Chain Indexing was originally intended for use with Colon Classification. However, it may be applied to any scheme of classification whose notation follows a hierarchical pattern.



Saturday, April 22, 2017

Library and Information Science News

Library and Information Science News

https://librarianshipstudies.blogspot.com/2017/04/library-and-information-science-news.html

Library and Information Science News [2017 Edition] is an initiative of Librarianship Studies & Information Technology blog to showcase the latest LIS news and updates for librarians, catalogers, metadata, archives, and knowledge professionals.
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A Featured News will be displayed in this blog post along with a brief summary, which is shared most recently to the readers of Librarianship Studies & Information Technology blog through its G+ community and other social media platforms.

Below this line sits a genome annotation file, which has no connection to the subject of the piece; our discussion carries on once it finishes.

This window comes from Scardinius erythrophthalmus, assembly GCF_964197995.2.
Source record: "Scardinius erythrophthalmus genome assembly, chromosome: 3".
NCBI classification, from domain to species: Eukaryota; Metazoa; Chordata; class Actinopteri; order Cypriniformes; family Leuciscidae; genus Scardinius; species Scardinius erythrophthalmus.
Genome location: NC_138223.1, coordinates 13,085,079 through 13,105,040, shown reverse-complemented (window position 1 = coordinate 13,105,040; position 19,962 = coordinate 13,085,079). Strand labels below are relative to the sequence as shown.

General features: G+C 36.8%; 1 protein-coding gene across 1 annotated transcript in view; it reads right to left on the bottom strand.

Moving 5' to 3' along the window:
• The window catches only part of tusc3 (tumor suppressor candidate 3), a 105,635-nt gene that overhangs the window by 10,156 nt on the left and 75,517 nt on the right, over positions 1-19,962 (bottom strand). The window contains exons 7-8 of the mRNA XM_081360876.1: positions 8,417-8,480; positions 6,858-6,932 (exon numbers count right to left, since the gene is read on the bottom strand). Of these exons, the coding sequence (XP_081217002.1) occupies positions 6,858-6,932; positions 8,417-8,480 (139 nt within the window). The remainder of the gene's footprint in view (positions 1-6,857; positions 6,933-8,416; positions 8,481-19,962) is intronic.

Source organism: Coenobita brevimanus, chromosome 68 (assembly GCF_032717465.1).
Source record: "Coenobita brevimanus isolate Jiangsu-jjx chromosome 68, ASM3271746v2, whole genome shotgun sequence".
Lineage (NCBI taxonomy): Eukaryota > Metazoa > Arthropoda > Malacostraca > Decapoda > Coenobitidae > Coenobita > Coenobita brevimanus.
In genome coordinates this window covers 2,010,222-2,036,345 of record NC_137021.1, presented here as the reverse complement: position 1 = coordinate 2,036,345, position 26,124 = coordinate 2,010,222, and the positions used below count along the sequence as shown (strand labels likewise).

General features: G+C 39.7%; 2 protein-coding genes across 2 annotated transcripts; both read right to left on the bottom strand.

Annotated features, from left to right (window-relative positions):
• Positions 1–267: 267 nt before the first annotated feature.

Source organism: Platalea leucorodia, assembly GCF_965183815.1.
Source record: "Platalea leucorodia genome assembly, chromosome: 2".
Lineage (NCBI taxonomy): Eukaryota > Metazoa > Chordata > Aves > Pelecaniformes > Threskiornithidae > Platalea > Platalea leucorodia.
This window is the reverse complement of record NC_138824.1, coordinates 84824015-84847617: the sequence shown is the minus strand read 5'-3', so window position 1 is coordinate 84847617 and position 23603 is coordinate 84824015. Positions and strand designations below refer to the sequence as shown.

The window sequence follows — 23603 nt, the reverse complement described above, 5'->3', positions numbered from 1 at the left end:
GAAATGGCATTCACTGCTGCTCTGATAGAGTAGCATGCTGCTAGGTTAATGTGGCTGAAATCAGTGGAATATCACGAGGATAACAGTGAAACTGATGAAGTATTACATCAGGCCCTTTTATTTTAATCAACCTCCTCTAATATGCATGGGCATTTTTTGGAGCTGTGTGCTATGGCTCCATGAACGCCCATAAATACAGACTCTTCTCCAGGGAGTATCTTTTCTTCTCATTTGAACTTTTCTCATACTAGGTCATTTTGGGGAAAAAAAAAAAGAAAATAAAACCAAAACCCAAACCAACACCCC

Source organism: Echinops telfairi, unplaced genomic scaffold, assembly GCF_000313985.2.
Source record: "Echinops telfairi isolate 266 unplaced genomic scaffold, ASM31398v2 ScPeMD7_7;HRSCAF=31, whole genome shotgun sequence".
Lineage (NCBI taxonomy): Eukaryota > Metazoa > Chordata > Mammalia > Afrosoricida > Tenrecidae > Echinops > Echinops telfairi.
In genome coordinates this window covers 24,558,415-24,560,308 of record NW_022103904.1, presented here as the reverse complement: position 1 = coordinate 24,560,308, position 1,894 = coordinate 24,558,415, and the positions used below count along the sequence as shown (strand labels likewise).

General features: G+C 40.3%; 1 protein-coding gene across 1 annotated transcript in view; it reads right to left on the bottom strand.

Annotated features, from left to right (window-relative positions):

Read full article on Librarianship Studies & Information Technologyhttps://librarianshipstudies.blogspot.com/2017/04/library-and-information-science-news.html

Saturday, April 15, 2017

Pre-Coordinate Indexing Systems

Information Access Through The Subject



Nowadays most of the documents deal with complex and compound subjects, each comprising a number of components or concepts. The coordination of these component terms is either done at the input stage or at the output stage. The index in which the coordination of components (index terms) is done at the input stage, is known as a pre-coordinate index.  Coordination of index terms at the input stage means coordination of index terms at the time of preparation of the index by the indexer. In pre-coordinate indexing, a number of selected terms or keywords are coordinated by the indexer and the cards are prepared for display to the users.